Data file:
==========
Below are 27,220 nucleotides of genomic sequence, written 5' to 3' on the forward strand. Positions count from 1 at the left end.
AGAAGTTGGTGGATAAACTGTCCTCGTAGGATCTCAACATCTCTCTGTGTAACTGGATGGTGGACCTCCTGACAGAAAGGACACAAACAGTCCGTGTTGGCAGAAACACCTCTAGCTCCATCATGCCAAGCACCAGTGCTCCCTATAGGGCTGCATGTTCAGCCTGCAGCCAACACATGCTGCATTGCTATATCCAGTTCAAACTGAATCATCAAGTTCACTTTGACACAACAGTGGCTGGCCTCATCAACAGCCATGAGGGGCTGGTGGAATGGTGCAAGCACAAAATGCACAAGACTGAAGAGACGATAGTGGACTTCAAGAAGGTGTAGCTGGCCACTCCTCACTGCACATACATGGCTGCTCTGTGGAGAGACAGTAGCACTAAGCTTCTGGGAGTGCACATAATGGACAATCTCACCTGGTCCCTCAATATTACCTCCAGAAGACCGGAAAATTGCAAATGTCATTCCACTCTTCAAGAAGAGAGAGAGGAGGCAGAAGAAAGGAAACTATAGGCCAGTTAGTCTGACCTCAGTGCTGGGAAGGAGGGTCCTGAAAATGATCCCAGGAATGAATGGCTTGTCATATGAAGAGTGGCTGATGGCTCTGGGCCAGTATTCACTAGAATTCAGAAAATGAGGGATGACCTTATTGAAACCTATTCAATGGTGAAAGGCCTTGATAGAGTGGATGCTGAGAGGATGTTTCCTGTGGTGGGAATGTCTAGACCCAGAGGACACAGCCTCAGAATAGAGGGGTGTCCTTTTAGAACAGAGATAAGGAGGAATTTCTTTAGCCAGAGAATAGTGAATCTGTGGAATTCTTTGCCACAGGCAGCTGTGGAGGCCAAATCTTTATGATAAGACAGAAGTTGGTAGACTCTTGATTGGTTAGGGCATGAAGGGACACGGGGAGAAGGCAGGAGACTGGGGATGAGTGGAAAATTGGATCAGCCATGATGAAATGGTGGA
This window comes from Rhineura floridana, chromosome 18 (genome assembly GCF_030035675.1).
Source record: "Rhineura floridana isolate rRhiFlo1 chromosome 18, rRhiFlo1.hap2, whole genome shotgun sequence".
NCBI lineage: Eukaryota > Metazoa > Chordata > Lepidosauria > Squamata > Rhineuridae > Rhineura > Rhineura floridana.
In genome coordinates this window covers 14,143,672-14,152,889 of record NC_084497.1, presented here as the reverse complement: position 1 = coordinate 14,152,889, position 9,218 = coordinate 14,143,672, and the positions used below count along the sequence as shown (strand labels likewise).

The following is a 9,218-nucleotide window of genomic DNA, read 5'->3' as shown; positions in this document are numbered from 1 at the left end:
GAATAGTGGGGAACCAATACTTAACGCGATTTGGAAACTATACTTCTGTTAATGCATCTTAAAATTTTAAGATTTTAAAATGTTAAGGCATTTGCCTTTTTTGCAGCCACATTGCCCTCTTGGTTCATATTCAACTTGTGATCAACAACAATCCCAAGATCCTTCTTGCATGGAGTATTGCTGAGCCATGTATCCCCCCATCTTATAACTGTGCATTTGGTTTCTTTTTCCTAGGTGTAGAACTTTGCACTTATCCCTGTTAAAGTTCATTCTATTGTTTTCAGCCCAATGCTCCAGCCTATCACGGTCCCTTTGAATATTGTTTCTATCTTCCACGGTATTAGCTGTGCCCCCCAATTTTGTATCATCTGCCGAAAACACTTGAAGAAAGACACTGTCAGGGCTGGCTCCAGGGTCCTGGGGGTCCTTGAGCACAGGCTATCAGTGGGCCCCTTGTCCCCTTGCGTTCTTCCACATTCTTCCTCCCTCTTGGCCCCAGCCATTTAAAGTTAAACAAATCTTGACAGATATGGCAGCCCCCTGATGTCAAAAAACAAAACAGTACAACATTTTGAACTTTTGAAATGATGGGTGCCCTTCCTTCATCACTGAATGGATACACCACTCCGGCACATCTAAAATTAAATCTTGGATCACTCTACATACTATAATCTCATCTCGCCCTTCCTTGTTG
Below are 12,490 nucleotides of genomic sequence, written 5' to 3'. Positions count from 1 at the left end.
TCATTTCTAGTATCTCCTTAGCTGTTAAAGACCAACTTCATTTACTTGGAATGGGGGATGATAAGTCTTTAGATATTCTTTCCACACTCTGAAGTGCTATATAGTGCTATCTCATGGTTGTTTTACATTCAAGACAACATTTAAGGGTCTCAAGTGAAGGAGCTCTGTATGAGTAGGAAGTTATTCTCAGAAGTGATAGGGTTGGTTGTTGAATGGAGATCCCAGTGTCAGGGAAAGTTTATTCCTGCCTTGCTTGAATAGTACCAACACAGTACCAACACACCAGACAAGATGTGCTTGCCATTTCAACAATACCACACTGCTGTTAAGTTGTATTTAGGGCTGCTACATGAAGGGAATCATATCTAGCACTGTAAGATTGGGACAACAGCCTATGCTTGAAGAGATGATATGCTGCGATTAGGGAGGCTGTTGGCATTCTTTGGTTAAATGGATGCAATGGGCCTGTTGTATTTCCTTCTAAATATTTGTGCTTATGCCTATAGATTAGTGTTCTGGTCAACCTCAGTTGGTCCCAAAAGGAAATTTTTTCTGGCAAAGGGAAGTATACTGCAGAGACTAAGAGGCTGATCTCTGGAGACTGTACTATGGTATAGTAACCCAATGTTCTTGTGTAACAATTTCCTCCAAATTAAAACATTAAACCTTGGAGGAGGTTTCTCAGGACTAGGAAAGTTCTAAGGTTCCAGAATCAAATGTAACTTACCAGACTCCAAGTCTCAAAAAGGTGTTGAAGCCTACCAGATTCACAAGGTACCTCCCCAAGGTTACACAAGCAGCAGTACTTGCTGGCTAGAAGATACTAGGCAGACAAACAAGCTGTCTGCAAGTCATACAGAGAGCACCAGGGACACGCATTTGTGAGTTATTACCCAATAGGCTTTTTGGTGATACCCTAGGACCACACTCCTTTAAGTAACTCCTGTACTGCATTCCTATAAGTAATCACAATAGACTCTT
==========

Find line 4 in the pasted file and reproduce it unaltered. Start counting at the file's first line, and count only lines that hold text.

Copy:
Source record: "Rhineura floridana isolate rRhiFlo1 chromosome 18, rRhiFlo1.hap2, whole genome shotgun sequence".